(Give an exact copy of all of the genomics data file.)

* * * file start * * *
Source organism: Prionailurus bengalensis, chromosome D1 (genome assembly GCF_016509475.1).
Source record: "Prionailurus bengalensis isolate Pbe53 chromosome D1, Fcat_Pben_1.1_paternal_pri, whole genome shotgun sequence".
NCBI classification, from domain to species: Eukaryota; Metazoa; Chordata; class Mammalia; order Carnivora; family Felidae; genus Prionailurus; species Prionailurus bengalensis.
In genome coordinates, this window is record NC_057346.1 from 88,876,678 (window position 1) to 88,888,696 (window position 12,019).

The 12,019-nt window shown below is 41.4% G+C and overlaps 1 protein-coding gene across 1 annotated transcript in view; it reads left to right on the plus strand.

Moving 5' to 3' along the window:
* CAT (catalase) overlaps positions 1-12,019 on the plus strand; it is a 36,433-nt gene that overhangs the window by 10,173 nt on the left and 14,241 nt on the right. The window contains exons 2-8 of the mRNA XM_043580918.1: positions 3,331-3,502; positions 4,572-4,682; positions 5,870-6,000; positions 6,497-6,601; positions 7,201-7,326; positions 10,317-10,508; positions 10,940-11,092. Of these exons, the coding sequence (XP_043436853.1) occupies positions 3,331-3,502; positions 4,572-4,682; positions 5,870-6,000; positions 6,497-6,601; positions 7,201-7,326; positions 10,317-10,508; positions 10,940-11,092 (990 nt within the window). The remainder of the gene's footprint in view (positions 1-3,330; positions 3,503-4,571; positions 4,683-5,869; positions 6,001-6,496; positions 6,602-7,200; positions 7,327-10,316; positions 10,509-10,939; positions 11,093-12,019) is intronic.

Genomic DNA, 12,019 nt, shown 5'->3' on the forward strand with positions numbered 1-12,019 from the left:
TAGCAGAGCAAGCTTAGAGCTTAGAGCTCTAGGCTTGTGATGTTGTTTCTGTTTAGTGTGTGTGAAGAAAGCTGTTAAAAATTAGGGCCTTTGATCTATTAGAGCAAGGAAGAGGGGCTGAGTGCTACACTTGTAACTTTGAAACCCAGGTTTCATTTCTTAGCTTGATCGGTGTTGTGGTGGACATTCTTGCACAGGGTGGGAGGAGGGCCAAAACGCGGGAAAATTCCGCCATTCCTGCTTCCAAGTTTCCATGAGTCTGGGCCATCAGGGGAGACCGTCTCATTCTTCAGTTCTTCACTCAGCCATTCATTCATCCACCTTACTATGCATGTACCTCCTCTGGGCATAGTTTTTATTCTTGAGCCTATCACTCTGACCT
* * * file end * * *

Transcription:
Source organism: Prionailurus bengalensis, chromosome D1 (genome assembly GCF_016509475.1).
Source record: "Prionailurus bengalensis isolate Pbe53 chromosome D1, Fcat_Pben_1.1_paternal_pri, whole genome shotgun sequence".
NCBI classification, from domain to species: Eukaryota; Metazoa; Chordata; class Mammalia; order Carnivora; family Felidae; genus Prionailurus; species Prionailurus bengalensis.
In genome coordinates, this window is record NC_057346.1 from 88,876,678 (window position 1) to 88,888,696 (window position 12,019).

The 12,019-nt window shown below is 41.4% G+C and overlaps 1 protein-coding gene across 1 annotated transcript in view; it reads left to right on the plus strand.

Moving 5' to 3' along the window:
* CAT (catalase) overlaps positions 1-12,019 on the plus strand; it is a 36,433-nt gene that overhangs the window by 10,173 nt on the left and 14,241 nt on the right. The window contains exons 2-8 of the mRNA XM_043580918.1: positions 3,331-3,502; positions 4,572-4,682; positions 5,870-6,000; positions 6,497-6,601; positions 7,201-7,326; positions 10,317-10,508; positions 10,940-11,092. Of these exons, the coding sequence (XP_043436853.1) occupies positions 3,331-3,502; positions 4,572-4,682; positions 5,870-6,000; positions 6,497-6,601; positions 7,201-7,326; positions 10,317-10,508; positions 10,940-11,092 (990 nt within the window). The remainder of the gene's footprint in view (positions 1-3,330; positions 3,503-4,571; positions 4,683-5,869; positions 6,001-6,496; positions 6,602-7,200; positions 7,327-10,316; positions 10,509-10,939; positions 11,093-12,019) is intronic.

Genomic DNA, 12,019 nt, shown 5'->3' on the forward strand with positions numbered 1-12,019 from the left:
TAGCAGAGCAAGCTTAGAGCTTAGAGCTCTAGGCTTGTGATGTTGTTTCTGTTTAGTGTGTGTGAAGAAAGCTGTTAAAAATTAGGGCCTTTGATCTATTAGAGCAAGGAAGAGGGGCTGAGTGCTACACTTGTAACTTTGAAACCCAGGTTTCATTTCTTAGCTTGATCGGTGTTGTGGTGGACATTCTTGCACAGGGTGGGAGGAGGGCCAAAACGCGGGAAAATTCCGCCATTCCTGCTTCCAAGTTTCCATGAGTCTGGGCCATCAGGGGAGACCGTCTCATTCTTCAGTTCTTCACTCAGCCATTCATTCATCCACCTTACTATGCATGTACCTCCTCTGGGCATAGTTTTTATTCTTGAGCCTATCACTCTGACCT